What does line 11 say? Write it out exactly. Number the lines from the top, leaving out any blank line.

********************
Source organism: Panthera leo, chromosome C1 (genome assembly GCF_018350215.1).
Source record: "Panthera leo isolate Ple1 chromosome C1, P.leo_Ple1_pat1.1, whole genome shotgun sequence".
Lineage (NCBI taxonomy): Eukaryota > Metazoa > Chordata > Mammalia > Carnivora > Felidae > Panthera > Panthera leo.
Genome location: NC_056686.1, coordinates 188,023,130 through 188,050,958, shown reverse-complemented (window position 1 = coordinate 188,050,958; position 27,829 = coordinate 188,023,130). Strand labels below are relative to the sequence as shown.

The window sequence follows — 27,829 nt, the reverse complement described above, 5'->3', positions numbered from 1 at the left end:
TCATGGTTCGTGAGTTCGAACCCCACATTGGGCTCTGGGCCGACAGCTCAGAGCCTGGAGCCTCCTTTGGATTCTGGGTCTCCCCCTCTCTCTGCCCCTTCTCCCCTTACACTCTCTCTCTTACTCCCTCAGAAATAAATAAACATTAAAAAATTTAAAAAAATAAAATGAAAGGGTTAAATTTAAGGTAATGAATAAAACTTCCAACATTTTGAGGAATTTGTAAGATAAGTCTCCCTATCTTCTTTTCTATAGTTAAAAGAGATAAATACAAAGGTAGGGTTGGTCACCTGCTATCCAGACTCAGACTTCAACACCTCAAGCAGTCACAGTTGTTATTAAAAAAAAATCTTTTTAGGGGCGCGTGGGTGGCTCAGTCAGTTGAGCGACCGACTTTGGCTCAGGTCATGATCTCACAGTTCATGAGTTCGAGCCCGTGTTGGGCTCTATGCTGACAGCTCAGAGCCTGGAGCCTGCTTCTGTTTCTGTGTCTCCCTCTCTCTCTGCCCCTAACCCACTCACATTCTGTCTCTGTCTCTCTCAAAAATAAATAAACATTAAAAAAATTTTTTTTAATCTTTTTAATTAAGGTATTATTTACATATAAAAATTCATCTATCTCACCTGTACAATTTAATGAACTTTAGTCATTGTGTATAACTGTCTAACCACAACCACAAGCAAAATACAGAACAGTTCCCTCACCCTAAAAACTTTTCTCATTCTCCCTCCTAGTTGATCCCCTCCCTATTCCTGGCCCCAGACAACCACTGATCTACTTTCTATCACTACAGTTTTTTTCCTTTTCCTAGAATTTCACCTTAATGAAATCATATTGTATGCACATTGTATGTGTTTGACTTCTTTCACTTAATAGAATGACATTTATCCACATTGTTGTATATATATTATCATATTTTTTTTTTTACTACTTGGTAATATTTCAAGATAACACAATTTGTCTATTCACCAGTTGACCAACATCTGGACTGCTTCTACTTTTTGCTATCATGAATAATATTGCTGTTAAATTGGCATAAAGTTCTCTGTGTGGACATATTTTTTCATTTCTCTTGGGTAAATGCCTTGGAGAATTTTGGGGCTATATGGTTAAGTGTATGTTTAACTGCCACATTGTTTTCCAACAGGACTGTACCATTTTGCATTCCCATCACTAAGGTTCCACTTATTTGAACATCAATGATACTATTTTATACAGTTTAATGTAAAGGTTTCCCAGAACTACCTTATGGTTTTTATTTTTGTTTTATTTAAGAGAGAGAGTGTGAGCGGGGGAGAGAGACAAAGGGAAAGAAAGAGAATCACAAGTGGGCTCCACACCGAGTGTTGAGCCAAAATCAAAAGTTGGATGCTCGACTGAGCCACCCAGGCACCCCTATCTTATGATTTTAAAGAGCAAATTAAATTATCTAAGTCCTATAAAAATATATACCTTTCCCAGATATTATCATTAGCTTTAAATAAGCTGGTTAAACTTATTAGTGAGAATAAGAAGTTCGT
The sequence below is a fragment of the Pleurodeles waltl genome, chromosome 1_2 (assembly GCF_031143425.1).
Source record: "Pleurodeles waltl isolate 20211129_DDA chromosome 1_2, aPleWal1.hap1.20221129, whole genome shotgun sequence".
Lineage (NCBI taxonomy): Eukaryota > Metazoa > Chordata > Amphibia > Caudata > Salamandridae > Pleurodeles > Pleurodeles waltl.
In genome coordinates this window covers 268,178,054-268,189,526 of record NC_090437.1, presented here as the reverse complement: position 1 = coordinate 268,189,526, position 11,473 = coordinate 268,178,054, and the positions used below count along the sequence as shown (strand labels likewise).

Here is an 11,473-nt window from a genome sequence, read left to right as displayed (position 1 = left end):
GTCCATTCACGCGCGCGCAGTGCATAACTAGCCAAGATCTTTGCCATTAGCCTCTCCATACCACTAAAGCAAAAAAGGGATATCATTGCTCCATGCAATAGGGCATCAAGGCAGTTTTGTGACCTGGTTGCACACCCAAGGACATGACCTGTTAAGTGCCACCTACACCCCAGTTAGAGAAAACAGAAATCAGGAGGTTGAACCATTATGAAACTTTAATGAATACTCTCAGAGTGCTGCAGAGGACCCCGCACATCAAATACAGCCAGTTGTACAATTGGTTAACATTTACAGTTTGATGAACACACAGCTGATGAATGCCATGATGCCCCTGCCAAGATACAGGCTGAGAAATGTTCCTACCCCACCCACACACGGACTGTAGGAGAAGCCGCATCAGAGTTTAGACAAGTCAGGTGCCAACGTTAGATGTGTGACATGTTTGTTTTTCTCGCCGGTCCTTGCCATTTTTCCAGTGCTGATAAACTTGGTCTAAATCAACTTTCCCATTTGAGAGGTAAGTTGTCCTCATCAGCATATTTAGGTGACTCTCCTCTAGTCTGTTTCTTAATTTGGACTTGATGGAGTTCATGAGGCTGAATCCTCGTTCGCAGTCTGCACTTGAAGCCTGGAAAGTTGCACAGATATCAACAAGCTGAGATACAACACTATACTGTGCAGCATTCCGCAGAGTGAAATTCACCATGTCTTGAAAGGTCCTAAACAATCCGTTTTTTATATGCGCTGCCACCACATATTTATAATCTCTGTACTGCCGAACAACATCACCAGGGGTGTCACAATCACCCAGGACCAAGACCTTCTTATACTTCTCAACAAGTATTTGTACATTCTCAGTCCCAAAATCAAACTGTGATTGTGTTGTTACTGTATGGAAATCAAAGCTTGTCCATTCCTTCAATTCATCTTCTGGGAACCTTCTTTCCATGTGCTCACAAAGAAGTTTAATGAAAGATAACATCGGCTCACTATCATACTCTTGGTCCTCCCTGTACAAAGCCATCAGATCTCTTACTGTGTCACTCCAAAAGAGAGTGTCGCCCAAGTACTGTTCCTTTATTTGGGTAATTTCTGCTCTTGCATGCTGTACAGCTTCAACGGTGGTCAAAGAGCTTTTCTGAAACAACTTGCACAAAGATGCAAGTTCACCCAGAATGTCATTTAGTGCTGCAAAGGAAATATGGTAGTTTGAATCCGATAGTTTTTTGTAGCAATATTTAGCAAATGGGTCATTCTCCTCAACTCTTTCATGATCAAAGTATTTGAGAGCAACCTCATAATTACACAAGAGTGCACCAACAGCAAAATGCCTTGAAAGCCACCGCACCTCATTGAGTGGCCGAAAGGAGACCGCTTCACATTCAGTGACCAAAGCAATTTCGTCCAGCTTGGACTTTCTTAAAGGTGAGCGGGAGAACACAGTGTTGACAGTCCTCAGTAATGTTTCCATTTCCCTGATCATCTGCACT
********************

Here is an 11,473-nt window from a genome sequence, read left to right as displayed (position 1 = left end):